Monumental HBO-commissioned Game of Thrones textile art to be auctioned

A unique, once in a lifetime, monumental needlework embroidery depicting a defining scene from HBO’s fantasy epic Game of Thrones is to go under the hammer at Sworders Fine Art Auctioneers in Stansted Mountfitchet, England, on February 12, 2019. The unique souvenir, commissioned by HBO’s UK representatives to promote the hit show in 2016, took more than 30,000 artisan hours to make. The larger-than-life needlework, known as the “Hardhome Embroidery,” was produced by members of the Embroiderers' Guild, the UK’s leading educational charity promoting embroidery, as a backdrop to the DVD and Blu-ray launch of the fifth season of Game of Thrones. HBO’s eighth and final season of the smash series begins in April. The scene chosen by HBO for this amazing piece of textile art was the battle between

Kunsthall Trondheim presents Francine (was a machine) by Marte Aas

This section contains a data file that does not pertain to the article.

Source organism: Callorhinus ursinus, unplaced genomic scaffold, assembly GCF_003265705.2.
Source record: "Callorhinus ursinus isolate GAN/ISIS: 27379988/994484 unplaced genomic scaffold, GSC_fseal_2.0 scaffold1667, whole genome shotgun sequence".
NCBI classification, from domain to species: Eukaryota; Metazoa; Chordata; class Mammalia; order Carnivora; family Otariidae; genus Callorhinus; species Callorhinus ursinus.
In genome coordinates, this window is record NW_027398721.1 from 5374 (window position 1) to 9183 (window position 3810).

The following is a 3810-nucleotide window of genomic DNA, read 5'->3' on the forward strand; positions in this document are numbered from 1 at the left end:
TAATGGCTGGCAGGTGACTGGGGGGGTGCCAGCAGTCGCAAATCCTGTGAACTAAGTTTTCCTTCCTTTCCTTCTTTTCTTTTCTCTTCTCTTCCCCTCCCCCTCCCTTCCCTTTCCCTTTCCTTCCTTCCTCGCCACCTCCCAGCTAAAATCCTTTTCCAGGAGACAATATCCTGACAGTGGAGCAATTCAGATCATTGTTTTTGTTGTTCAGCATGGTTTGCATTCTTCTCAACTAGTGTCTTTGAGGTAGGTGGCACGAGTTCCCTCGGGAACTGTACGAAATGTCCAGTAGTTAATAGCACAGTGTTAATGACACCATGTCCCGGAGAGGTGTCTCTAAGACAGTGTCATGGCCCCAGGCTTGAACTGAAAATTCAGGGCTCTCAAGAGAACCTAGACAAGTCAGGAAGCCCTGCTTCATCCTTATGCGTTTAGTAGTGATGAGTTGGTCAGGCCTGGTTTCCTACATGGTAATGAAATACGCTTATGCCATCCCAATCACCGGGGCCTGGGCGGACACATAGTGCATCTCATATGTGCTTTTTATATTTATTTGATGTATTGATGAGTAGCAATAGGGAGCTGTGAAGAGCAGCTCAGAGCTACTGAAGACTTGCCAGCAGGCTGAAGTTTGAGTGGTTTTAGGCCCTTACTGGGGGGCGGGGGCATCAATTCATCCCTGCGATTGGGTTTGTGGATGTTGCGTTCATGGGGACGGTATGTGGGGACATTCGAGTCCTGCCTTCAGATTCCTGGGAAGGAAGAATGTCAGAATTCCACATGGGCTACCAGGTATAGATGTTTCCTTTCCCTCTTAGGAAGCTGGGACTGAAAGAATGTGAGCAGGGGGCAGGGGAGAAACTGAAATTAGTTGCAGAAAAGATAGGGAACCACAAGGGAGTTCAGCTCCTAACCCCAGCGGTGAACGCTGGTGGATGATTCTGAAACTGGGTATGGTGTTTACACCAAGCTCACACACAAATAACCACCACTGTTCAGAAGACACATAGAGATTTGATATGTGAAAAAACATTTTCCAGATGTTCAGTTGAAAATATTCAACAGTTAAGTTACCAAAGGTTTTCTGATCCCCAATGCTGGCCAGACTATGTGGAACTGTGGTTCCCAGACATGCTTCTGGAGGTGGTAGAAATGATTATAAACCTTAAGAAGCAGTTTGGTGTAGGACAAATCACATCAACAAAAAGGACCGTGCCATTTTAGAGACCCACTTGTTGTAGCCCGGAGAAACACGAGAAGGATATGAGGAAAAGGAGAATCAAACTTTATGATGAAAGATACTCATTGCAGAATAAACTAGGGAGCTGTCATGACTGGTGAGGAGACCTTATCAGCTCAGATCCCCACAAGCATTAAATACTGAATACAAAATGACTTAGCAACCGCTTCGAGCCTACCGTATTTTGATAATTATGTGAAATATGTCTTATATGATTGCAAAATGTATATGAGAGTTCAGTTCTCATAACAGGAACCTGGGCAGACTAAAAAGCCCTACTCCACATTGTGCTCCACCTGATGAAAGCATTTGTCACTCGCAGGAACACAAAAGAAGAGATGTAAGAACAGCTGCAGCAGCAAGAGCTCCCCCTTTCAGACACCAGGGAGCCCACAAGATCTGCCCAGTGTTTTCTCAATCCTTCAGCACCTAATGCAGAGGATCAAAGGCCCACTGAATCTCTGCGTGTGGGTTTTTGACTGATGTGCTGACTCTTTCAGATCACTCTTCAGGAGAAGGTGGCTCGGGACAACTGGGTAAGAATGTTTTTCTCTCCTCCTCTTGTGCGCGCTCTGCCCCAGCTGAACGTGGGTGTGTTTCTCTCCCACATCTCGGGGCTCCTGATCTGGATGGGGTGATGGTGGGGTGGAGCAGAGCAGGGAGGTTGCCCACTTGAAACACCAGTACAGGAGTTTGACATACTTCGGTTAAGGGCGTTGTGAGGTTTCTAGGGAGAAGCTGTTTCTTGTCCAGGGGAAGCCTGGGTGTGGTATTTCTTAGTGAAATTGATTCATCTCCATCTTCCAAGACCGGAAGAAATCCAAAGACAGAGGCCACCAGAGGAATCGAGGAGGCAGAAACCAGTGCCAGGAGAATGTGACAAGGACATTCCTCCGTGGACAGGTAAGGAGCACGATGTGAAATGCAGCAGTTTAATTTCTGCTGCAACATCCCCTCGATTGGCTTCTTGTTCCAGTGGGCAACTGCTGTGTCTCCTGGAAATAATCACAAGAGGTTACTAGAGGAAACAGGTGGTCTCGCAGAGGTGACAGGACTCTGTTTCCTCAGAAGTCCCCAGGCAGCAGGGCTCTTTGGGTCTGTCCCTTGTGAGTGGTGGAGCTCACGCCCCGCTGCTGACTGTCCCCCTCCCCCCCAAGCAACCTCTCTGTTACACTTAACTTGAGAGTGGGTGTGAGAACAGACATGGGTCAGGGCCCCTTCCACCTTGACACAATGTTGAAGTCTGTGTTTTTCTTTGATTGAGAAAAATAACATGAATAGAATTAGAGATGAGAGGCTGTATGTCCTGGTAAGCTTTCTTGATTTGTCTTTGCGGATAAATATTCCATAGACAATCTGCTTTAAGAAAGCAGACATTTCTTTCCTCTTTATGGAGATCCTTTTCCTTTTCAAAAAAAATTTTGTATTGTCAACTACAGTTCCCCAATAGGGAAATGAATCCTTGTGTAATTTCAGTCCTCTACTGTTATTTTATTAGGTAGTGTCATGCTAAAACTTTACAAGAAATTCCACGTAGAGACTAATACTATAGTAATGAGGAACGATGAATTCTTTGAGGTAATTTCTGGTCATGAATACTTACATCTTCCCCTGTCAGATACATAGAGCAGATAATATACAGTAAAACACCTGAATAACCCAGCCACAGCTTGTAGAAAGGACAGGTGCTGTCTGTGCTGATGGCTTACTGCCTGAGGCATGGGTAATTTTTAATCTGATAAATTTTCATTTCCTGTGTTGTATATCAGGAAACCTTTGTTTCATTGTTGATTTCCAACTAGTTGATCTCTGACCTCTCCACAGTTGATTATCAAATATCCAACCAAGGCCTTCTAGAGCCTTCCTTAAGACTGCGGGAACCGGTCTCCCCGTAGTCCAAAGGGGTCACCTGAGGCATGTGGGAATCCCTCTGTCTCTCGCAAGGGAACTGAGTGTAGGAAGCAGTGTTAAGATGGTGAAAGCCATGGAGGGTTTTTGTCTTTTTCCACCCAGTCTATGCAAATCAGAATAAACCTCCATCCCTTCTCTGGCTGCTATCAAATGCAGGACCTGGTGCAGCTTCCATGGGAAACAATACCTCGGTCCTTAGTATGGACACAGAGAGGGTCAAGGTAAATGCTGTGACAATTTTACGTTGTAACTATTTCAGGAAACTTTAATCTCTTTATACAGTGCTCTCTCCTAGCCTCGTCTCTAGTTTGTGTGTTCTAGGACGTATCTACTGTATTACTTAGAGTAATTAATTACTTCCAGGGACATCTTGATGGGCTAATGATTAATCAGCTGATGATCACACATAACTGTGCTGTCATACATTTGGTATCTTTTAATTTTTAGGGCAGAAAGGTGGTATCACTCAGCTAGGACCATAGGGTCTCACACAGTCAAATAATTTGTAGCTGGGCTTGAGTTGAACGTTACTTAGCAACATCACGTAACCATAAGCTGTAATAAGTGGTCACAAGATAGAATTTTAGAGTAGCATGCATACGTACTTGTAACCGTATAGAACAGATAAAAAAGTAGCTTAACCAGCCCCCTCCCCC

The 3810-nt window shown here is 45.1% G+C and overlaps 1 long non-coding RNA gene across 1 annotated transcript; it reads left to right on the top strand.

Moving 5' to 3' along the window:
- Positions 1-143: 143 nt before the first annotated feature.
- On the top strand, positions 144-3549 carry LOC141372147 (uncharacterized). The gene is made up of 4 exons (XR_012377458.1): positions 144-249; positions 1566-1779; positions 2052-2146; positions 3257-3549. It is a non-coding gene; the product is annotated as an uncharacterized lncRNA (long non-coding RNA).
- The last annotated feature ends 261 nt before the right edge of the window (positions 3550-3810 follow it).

“I want to tell a story”—that’s how Marte Aas’ new film starts. The story that she is relating to is the one about René Descartes’ mechanical daughter, a fable about a man of rationality and science creating a human-looking machine in the place of his dead daughter Francine. During a travel through a storm at sea, the seamen discovered the doll in Descartes’ cabin and horrified threw it into the ocean. Francine was a machine, an automaton, an early cousin to today’s Sophias, soon becoming normal parts of everyday life-like the fridge, maybe already quite intelligent and greeting us with a stiff smile, if we care to notice it? In Aas’ works the everyday is animated with a gaze that presents us with something that is familiar but undefined—in a way that is reminiscent of of the naive gaze of a stranger encountering a new place, or that confused